With the advent of computer-controlled electron microscopes and the automation of data acquisition, it became possible to obtain molecular-resolution tomograms of structures as large as whole cells. Noninvasive three-dimensional (3-D) imaging of vitrified cells is where cryoelectron tomography promises to make unique contributions by closing the gap between the cellular and the molecular worlds. Tomograms of cells at molecular resolution are essentially 3-D images of the cell’s entire proteome, and they reveal the spatial relationships of macromolecules in the cytoplasm, the 'interactome'. To exploit the imposing amount of information contained in a cellular tomogram, pattern recognition techniques must be used that are capable of detecting and identifying molecules in tomograms with a low signal-to-noise ratio through their structural signature.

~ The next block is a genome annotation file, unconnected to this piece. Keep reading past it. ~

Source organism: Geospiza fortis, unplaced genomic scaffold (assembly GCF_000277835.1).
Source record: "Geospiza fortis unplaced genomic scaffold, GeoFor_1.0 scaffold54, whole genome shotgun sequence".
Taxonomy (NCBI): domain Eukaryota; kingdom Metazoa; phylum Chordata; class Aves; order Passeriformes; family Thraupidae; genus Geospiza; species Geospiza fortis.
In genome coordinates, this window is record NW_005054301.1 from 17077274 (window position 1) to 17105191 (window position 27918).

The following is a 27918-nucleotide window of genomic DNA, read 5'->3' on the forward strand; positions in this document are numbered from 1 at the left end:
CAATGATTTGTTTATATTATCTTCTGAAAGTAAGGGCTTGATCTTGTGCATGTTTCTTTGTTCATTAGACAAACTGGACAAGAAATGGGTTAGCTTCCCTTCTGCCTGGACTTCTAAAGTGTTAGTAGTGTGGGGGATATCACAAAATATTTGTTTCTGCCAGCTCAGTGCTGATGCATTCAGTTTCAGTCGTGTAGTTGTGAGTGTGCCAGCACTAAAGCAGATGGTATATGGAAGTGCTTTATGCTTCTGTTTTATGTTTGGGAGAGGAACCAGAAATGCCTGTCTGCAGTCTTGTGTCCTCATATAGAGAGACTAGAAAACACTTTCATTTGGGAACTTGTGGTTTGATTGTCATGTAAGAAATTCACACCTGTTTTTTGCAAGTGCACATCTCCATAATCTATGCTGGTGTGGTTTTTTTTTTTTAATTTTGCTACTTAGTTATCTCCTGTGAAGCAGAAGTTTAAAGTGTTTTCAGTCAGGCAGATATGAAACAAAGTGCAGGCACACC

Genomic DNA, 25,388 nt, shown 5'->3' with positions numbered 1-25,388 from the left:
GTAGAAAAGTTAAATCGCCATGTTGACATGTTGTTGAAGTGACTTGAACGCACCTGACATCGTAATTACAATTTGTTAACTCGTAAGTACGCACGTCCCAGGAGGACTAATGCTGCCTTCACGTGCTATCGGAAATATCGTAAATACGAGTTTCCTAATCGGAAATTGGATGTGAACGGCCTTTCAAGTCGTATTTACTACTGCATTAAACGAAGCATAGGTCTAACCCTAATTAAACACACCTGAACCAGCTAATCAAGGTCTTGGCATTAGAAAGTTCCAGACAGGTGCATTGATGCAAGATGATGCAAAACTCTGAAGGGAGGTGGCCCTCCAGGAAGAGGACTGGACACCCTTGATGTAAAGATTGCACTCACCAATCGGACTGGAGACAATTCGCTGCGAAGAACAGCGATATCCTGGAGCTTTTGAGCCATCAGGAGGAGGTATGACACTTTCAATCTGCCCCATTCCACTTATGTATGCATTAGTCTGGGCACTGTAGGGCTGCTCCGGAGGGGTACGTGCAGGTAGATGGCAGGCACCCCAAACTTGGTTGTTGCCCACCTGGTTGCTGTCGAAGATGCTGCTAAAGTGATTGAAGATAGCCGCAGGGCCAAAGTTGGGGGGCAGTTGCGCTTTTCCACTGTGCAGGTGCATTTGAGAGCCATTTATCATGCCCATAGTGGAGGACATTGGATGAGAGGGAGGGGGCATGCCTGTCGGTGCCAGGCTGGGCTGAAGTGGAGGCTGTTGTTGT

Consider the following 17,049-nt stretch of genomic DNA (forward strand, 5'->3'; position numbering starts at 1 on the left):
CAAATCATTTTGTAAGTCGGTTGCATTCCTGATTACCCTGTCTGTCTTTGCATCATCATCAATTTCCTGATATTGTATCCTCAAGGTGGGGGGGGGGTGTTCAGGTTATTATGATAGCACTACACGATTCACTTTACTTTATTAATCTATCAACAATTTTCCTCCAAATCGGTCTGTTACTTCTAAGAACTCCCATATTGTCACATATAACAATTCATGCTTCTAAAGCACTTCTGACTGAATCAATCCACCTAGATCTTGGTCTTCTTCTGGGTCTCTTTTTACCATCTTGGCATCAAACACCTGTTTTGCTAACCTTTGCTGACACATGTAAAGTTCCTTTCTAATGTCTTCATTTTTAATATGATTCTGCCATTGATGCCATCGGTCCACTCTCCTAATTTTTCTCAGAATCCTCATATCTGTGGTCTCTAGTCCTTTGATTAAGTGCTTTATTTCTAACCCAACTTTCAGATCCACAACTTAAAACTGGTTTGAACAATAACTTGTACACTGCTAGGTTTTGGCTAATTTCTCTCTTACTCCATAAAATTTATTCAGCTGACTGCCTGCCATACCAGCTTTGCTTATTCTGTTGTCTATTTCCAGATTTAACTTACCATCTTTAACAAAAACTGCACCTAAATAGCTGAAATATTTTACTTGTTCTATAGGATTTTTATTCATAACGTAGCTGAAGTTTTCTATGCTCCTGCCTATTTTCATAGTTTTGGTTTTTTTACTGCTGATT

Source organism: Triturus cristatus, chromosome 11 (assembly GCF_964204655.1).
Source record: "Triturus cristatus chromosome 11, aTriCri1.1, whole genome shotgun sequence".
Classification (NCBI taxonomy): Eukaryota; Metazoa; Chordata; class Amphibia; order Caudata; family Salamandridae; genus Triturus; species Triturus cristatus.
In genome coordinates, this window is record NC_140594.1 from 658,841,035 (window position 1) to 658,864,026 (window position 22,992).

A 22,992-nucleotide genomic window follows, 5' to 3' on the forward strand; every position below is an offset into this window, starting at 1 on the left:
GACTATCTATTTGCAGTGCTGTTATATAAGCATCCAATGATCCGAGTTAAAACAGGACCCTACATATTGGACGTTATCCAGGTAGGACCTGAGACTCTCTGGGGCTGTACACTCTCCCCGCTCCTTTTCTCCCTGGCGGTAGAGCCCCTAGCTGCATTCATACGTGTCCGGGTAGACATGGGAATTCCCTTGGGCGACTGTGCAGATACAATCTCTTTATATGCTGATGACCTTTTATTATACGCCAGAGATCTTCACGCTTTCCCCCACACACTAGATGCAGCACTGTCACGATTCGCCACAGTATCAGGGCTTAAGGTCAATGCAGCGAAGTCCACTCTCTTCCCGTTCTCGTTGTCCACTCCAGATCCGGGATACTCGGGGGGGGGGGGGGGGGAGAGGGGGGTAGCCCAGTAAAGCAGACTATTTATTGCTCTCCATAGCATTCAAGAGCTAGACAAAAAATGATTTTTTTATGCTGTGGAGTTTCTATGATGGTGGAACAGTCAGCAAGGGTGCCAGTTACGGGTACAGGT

From words to literature in structural biology
12:20   Discussion
12:30   Lunch
 

 

    AFTERNOON SESSION: 13:30 - 16:30
    Cardiovascular and metabolism: when metabolic alterations meet cardiovascular disorders
13:30   Chairperson: Jean-Louis Carpentier (Geneva)

C. Ronald KAHN


Professor of Medicine at the Harvard Medical School and President of the Joslin Diabetes Center at Boston

Dr. C. Ronald Kahn received his B.S. and M.D. at the University of Louisville. After training in internal medicine at Washington University's Barnes Hospital, he went to the NIH for 11 years, where he rose to head the Section on Cellular and Molecular Physiology of the Diabetes Branch of NIDDK. In 1981, he became the Research Director of the Joslin Diabetes Center. Since 1986, he has been the Mary K. Iacocca Professor of Medicine at Harvard Medical School. In 1997, he was named Executive Vice-President and Director of Joslin. In 2000, he was named Joslin's President.